E komo mai - welcome to our home !
We know that you will come to love Hana as much as we do. Here are a few suggestions which we hope will enhance your visit to Hana and the Guest Houses at Malanai.
You will have a full kitchen (and BBQ) at your Guest House. There are only two small grocery stores in Hana, which are expensive and have a very limited selection. It's best to buy your groceries in Kahului before you come to Hana.
Near the airport in Kahului you can find Whole Foods, Safeway, Foodland and a Costco. Mana Foods is an excellent health food store on Baldwin Avenue in Paia (the last town you will pass on your way to Hana). It has a great assortment of fresh and mostly organic vegetables and fruits, plus many things in bulk. Plenty of hippies shop there.
Shopping in Hana
In Hana town the two small groceries are the Hana Ranch Store on the "Mauka" side of the highway (the mountain side), and the Hasegawa General Store on the "makai" side (the ocean side).
There are also a couple of farm stands that have fresh local produce (see below).
Local fishermen occasionally sell their catch from roadside trucks between Koki Beach and Hamoa Village - look for their handwritten signs proclaiming "fresh fish today."
The Road To Hana
Hana is about 50 miles from the airport in Kahului. The impossibly scenic road twists and turns through coastal rainforest, and contains 59 one lane bridges. Take your time and investigate the sights!
Drive with aloha - if a local gets right behind you, pull over at a turnout and let them pass.
Here's a useful summary of the drive: https://roadtohana.com/sights.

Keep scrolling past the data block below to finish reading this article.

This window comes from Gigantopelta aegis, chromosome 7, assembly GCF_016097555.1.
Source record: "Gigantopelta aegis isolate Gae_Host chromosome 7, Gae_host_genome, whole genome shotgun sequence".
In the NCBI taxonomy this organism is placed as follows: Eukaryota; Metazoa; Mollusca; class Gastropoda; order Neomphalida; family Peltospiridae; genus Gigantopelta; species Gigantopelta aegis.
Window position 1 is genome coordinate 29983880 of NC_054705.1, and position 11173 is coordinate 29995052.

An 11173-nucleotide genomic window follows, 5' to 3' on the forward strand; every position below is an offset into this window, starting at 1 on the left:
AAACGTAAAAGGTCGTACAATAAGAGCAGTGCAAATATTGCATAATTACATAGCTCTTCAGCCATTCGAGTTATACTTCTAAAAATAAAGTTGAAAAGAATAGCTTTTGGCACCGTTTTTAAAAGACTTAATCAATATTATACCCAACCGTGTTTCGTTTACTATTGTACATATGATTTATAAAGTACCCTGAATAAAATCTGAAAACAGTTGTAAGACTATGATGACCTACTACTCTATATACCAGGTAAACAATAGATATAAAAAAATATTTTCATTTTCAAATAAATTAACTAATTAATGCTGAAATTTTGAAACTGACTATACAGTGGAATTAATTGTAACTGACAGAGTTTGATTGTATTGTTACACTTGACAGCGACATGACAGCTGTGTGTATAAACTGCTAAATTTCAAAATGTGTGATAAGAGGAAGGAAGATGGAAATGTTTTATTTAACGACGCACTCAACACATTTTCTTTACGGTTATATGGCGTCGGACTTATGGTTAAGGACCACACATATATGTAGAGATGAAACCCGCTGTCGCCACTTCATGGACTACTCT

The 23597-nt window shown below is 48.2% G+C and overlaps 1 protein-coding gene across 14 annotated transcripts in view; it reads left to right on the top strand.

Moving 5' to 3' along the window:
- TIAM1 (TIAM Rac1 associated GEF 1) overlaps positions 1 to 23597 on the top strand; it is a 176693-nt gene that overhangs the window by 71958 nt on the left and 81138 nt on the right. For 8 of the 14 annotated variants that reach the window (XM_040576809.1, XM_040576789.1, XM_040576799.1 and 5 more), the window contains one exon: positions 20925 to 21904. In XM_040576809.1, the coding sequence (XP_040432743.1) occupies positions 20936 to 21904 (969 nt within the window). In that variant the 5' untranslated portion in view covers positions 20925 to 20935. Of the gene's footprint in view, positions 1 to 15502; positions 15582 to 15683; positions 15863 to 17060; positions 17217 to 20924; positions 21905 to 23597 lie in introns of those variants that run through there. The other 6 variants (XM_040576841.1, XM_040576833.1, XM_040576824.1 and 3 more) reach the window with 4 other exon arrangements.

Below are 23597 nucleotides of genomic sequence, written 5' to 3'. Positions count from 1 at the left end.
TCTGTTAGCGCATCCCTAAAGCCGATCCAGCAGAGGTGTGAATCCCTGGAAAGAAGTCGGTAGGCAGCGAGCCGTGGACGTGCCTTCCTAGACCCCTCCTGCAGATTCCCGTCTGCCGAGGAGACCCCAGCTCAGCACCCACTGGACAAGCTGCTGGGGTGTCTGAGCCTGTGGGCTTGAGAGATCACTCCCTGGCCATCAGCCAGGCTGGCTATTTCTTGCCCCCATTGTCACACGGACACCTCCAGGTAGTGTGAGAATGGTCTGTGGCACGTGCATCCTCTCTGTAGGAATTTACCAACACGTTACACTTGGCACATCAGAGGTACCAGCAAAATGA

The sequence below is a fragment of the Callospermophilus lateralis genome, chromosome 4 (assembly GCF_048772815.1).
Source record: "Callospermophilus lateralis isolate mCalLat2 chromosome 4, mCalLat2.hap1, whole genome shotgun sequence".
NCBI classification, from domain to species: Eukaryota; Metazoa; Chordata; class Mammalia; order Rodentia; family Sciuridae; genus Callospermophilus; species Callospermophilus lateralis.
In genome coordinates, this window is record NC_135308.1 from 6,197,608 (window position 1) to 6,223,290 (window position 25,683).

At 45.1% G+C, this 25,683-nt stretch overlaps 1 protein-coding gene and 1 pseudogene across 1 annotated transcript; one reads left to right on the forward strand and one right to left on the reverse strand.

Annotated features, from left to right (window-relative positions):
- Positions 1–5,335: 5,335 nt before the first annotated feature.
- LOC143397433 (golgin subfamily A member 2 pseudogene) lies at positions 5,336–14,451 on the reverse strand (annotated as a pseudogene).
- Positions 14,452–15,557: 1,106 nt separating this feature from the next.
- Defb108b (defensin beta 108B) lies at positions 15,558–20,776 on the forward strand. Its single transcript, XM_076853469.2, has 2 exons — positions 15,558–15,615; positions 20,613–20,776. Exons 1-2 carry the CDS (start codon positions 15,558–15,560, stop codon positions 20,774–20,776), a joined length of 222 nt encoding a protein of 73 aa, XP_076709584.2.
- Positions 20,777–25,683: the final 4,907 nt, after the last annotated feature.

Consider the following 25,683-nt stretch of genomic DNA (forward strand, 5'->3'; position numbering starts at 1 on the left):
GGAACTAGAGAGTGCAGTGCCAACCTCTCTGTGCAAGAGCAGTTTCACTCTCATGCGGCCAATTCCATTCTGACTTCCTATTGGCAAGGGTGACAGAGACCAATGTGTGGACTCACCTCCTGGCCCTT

Restaurants, Farm Stands and Food Trucks
There are two restaurants in Hana. The Hana Ranch Restaurant is in Hana town, on the mauka side of the highway. It has a nice patio and a decent menu. Try the "catch of the day" or the burger. The Travaasa Hotel is on the makai side of the highway. It has a somewhat pricy dining room with a good menu and nice ambiance.
Hana has a couple of farm stands that are quite nice. Our favorite is Hana Farms, located on the Hana Highway just north of town. They grow a large variety of tropical fruits and exotic spices, and make a wide assortment of products with locally sourced ingredients. Don't miss their yummy banana bread! They also have a "farm grill" which serves fresh local lunches from 11am to 3pm every day. On Fridays they fire up the wood oven and serve excellent pizza from 5 to 8pm. BYOB !
Hana also has a handful of food trucks, some of which are very good. They all close when they run out of food (usually around 3pm), so plan accordingly. Our favorite is Huli Huli Chicken, which is on Haneo'o Road between Koki Beach and Hamoa Village (about a mile from the Guest Houses). It's a co-op, with different families manning the cash register on different days. Chicken and ribs are prepared over a large wood fire perched on a spectacular shore.
There are funky tables scattered across the shoreline, which have Alau Island and the Hana coast as a backdrop. Equally good is Thai Food By Pranee, which is behind the baseball park (close to Hana Bay). On the way south out of Hana there are a few trucks gathered in small lots on both sides of the road serving a variety of food. We like Da Fish Shack and Brudda Hutts (Hawaiian style BBQ).
Beaches, Hiking and Other Fun Stuff
Wai'anapanapa State Park
Located at the end of Waiʻanapanapa Road off Hana Highway, about four miles north of Hana (you pass it on your way in from Kahului). It's built around a shoreline where the ancient "King's Road” circumnavigated Maui. There are a black sand beach, several lava tubes, and a shoreline trail that is spectacular.
Go there early in the morning, as it can get crowded with day-trippers by late morning.
Waioka Pond (the "Venus Pools")
Across the street from the Guest Houses, perhaps a fifteen-minute walk. The morning is the best time to go. Head out the driveway and turn right. Follow the highway to the first bridge, where the trail starts on the makai side. The trail leads to a cattle gate. Step through the gate and follow the trail towards the ocean until you get to an old Portuguese bread oven (you'll recognize it when you see it), where you turn right and head down to the pools. Great swimming and cliff jumping. Beautiful. Highly recommended.